Gaddafi calls in favours from Africa

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A campaign by Muammer Gaddafi to rally diplomatic and military support in sub-Saharan African has won only limited success.

Senior African officials told the Financial Times that Colonel Gaddafi and his officials had been on the tele­phone, cajoling and threatening allies to remain loyal in his hour of need.

The Libyan regime is also reported to have sought to recruit African fighters, including from among militant groups in Niger, Mali, Somalia, Eritrea, Sudan and Chad that have been supported by Col Gaddafi in the past.

But at least as many African leaders appear to be hoping for the demise of Libya’s maverick president as he has African supporters anxious that the flow of Libyan petrodollars might soon dry up.

Col Gaddafi has commercial, military and political footprints across much of the continent, where he has concentrated efforts at extending Libyan influence since giving up on promoting Arab unity in the 1990s. He has channelled billions of dollars of investment into as many as 31 African states and provided backing to numerous African politicians and leaders.

However, the complex web of allegiances he has cultivated both among governments and paramilitary and insurgent groups, and a tendency to deploy bullying tactics as well as munificence, have left him with as many enemies as friends.

His aggressive strategy to promote pan-African integration has also rankled with his peers, who see it as a poorly disguised bid to become the first leader of a putative United States of Africa. Col Gaddafi is credited with providing about 15 per cent of the financing for the running of the African Union by paying the dues of poorer member states.

The support he has won through his largesse – and the chords he often struck with his anti-western and anti-imperial rhetoric – has frequently been squandered through his eccentric, domineering style.

President Yoweri Museveni of Uganda was quoted last week berating Col Gad­dafi for his arrogance and meddling in the affairs of other states. Another African head of state told the Financial Times, on condition of anonymity: “The [African Union] could not take any decision without him trying to intervene.”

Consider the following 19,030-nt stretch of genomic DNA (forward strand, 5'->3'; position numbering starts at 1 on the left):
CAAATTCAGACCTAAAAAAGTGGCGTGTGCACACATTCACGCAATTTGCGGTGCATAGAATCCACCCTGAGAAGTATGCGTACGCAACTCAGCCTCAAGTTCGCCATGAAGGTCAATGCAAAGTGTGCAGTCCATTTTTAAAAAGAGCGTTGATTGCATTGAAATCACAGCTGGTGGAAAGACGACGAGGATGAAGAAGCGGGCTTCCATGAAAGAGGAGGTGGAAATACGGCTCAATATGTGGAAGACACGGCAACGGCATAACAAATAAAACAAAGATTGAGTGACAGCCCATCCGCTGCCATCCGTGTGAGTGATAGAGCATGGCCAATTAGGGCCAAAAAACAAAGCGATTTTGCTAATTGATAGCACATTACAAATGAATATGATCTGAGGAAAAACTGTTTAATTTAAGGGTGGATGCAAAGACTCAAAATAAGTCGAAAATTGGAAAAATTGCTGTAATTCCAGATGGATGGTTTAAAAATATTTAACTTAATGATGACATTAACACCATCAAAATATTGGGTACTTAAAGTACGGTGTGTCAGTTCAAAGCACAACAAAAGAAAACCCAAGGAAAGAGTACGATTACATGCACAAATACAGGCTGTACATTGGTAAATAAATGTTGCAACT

Unlike Arab states, however, the AU has opposed the imposition of a no-fly zone as a response to the threat to civilians posed by Tripoli’s forces – partly as a result of Col Gaddafi calling in favours from indebted client states. Instead, it has attempted, unsuccessfully as yet, to promote a negotiated solution.

None of the three African countries on the UN Security Council – South Africa, Nigeria and Gabon – owe him any favours, and all voted for the UN resolution calling for “all necessary measures” to be taken to protect civilian lives. African states were also instrumental in persuading Beijing not to veto the resolution, according to officials.

Several presidents, in­cl­uding Mr Museveni and Jacob Zuma of South Africa, have strongly opp­osed the western air assault. Yet the South African and Ugandan governments have also frozen Libyan assets, and diplomats report that Sudan has facilitated some western air sorties in the past week.

In Mali on Friday, thousands of pro-Gaddafi supporters rallied in Bamako, chanting anti-western slogans – a reflection of the depth of Libyan influence in the Sahel region.

Menas Associates, a UK risk consultancy that has been covering Libya for 25 years, estimates that up to 5,000 African fighters may have been brought in.

Some African governments worry that a wounded yet surviving Col Gaddafi could become an even more destabilising force, particularly if he lashes out in states immediately to Libya’s south.

But Paul Kagame, Rwanda’s president, told the FT last week: “I don’t think it could be worse if he survives. Prob­ably he’ll be more preoccupied with his own problems.”

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